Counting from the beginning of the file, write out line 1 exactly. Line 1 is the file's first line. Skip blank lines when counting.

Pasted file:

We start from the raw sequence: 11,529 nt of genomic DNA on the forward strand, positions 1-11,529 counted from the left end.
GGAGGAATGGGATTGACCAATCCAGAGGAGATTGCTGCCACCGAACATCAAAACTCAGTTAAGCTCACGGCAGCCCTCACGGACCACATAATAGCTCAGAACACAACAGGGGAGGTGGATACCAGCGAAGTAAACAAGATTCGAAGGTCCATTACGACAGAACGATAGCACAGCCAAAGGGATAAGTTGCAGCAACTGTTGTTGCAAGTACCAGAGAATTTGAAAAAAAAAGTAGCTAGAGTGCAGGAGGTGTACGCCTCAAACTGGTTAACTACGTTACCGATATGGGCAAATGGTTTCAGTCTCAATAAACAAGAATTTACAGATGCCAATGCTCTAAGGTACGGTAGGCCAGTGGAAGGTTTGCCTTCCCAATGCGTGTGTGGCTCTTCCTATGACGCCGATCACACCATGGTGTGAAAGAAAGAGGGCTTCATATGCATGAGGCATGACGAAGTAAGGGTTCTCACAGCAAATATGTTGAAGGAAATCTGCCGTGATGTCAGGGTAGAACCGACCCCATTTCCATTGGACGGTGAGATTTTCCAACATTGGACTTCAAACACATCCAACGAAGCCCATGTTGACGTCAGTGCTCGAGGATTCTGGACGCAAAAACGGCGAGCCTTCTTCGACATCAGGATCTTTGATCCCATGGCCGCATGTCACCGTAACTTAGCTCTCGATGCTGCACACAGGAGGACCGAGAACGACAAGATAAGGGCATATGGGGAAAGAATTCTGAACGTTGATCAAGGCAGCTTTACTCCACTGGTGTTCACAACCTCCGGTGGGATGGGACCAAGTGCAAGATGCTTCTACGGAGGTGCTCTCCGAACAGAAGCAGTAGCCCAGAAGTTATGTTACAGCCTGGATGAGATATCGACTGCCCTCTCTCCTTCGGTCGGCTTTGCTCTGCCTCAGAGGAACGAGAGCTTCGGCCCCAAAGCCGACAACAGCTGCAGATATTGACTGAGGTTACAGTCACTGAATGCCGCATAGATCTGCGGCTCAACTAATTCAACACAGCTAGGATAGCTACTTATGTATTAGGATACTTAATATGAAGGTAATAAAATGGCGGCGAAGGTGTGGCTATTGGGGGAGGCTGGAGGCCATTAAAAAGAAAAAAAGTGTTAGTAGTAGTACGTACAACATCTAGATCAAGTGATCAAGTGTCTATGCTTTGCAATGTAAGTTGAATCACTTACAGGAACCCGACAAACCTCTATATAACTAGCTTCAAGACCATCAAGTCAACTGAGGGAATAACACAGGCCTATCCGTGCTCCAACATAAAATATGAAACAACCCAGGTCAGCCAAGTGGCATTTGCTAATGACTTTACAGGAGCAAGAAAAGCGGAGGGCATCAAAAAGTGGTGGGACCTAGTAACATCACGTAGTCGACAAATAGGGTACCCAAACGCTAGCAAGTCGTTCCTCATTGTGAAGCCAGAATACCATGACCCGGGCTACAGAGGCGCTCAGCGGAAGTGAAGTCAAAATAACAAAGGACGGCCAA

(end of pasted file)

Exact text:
We start from the raw sequence: 11,529 nt of genomic DNA on the forward strand, positions 1-11,529 counted from the left end.